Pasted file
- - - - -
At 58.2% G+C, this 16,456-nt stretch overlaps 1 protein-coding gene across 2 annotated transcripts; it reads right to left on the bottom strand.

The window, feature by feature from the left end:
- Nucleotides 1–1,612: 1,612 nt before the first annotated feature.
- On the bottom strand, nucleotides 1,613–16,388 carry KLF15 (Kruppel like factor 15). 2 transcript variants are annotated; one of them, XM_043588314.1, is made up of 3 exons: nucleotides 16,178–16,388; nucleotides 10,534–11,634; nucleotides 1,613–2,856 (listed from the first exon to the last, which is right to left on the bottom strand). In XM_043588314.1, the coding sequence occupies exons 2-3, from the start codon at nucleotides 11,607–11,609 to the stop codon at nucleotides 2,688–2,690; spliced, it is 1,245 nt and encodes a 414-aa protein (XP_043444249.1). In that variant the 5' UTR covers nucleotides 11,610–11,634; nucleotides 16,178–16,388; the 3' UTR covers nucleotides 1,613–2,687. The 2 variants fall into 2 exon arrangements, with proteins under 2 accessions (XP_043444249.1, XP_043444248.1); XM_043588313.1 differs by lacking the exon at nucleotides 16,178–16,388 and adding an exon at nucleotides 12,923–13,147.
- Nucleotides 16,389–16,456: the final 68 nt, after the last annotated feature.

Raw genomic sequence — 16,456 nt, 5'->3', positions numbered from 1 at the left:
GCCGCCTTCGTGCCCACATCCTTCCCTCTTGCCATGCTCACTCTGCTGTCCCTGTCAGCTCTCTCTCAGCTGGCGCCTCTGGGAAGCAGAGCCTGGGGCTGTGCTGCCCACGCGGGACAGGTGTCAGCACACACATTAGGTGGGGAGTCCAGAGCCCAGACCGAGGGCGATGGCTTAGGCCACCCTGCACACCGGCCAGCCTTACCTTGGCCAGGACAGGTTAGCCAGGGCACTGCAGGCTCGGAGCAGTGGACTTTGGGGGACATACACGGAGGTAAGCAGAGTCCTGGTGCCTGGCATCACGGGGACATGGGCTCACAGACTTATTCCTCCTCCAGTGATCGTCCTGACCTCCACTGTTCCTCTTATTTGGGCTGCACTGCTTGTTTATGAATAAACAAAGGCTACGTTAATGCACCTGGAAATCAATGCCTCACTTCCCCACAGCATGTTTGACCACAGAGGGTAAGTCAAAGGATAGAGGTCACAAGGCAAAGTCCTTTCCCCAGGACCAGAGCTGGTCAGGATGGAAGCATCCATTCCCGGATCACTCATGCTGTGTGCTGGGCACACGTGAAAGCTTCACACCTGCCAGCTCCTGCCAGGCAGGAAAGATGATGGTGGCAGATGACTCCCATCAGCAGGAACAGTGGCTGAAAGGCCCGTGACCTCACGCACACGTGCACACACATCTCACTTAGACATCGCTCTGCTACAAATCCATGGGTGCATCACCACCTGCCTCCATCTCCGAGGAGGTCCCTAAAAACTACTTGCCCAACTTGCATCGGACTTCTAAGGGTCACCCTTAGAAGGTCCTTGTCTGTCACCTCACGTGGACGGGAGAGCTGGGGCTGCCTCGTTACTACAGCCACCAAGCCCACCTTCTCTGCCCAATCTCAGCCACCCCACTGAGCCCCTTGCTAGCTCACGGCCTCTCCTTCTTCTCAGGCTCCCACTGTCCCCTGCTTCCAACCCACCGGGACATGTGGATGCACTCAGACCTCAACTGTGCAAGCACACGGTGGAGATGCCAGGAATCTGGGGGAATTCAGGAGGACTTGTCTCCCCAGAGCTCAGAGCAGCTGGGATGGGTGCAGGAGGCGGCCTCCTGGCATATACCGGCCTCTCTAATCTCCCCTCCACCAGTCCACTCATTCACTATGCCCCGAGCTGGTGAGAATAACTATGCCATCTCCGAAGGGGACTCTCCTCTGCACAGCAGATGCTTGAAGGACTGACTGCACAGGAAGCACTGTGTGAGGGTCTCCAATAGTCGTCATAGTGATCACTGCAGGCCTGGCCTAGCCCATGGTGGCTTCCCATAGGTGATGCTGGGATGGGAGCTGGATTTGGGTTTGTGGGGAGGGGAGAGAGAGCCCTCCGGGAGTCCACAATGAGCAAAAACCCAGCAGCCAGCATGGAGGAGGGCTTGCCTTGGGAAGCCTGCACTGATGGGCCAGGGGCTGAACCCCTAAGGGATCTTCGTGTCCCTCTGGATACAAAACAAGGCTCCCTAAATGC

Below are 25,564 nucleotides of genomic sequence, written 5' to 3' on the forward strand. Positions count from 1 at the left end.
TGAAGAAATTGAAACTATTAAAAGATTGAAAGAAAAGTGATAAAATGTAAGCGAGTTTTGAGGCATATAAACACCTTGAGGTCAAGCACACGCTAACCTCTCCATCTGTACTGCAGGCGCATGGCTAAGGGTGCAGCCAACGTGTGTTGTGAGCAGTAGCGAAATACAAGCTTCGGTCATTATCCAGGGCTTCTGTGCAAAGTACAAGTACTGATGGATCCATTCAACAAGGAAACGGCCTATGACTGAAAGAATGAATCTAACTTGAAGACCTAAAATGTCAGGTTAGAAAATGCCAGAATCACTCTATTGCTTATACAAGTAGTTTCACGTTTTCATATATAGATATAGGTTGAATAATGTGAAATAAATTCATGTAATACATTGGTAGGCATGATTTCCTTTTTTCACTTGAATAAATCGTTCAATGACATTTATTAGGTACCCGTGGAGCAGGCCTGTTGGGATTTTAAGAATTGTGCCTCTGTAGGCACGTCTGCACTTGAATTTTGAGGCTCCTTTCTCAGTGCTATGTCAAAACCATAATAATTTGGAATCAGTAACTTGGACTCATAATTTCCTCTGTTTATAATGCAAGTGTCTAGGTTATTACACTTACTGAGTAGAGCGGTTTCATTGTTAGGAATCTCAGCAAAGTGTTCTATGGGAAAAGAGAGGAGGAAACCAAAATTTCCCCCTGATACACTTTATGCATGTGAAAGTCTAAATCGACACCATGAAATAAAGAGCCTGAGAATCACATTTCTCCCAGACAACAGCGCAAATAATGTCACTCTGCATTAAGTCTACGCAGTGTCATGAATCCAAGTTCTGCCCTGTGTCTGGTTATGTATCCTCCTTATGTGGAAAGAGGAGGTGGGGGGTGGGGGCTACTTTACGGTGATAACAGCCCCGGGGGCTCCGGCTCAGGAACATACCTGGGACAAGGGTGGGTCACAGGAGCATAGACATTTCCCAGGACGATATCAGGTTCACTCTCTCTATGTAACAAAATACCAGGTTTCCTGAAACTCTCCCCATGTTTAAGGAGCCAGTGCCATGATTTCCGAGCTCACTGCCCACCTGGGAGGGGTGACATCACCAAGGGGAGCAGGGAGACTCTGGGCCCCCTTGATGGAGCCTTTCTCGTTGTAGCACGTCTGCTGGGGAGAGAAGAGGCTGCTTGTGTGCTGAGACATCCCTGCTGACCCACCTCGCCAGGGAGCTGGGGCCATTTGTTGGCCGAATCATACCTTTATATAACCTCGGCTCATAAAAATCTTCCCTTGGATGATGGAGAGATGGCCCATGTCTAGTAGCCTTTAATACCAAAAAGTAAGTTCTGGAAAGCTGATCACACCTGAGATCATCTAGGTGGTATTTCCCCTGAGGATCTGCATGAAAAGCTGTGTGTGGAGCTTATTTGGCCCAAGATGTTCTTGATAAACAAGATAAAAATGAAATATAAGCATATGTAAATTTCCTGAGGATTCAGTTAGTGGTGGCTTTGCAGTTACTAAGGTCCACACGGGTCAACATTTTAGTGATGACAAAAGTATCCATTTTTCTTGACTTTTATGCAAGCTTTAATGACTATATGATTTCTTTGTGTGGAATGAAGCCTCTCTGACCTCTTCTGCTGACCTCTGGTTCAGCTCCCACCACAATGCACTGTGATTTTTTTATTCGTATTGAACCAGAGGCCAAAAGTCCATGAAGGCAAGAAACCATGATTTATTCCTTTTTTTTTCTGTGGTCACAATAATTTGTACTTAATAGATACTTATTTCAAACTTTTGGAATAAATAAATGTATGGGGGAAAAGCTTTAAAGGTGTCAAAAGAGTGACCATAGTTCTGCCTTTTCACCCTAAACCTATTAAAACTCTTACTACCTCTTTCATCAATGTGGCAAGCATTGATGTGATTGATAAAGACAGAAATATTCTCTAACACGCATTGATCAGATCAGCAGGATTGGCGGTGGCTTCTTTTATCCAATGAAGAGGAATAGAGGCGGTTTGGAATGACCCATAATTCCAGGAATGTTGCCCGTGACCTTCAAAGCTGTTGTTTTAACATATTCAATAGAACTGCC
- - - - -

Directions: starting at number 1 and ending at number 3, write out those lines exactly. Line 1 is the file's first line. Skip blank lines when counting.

At 58.2% G+C, this 16,456-nt stretch overlaps 1 protein-coding gene across 2 annotated transcripts; it reads right to left on the bottom strand.

The window, feature by feature from the left end:
- Nucleotides 1–1,612: 1,612 nt before the first annotated feature.